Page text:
Young people have a serious PR problem, argues U.S. News & World Report finance columnist Palmer. According to the media, the youngest slacker generation is wallowing in credit card debt, rolling in unnecessary luxury goods, and living in their parents' basements—or are they? The truth, it turns out, is quite a bit cheerier. Only one in three college students has a credit card, and the average amount owed is only $495. But these young whippersnappers coming of age in a recession could still use some solid advice, and Palmer is here to help. She gives a comprehensive overview of the basics of financial literacy, including defining financial goals, weighing a traditional job vs. entrepreneurship, saving for retirement, voluntary simplicity, the effect that marriage and children can have on your finances, and how to prioritize charitable giving even on a tight budget. Though her advice is solid and her message of embracing sustainability and thriftiness sound, the tone is dry and the content familiar—it's been done better, by others, and Millennials searching for inspired money advice would be better off looking elsewhere. (Nov.)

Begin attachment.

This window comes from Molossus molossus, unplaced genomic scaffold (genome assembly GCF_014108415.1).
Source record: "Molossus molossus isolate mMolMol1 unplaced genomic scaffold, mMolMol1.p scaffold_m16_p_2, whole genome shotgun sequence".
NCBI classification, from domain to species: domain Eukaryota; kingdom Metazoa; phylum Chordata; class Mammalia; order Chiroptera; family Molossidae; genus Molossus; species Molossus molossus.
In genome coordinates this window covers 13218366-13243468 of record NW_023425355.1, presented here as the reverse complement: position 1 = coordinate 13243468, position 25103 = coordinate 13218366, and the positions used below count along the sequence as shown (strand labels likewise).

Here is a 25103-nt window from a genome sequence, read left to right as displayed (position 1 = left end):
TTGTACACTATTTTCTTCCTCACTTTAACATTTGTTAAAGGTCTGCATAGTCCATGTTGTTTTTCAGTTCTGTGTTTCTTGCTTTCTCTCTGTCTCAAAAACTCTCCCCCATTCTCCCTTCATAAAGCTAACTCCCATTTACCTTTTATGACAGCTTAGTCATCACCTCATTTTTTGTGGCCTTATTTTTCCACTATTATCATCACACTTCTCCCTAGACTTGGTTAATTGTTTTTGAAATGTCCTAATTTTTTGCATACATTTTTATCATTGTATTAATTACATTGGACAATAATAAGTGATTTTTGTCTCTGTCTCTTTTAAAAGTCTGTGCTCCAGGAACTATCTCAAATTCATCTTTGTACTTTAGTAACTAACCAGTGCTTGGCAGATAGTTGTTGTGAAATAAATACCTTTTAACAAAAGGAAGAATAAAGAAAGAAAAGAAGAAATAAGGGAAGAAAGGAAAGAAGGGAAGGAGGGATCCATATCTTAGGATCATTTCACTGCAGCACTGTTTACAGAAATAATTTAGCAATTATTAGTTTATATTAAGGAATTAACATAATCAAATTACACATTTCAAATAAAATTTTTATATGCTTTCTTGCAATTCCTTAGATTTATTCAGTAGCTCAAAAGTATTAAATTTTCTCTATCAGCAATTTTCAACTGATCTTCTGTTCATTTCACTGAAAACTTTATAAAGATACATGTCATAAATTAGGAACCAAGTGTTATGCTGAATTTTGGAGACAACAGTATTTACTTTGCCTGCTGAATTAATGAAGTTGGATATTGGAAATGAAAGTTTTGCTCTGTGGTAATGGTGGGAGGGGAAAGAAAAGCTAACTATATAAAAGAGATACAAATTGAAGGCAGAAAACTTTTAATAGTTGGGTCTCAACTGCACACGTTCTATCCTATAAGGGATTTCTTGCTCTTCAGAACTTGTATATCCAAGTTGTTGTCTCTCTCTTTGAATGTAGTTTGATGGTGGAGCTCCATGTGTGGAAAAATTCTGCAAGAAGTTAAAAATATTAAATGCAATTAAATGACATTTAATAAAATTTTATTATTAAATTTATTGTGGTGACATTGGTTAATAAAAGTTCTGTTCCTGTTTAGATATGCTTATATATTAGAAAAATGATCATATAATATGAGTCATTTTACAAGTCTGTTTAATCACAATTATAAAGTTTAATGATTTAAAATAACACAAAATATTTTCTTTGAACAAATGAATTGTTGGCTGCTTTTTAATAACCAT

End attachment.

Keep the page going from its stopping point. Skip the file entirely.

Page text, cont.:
Reviewed on: 09/13/2010 Release date: 10/01/2010 Genre: Nonfiction
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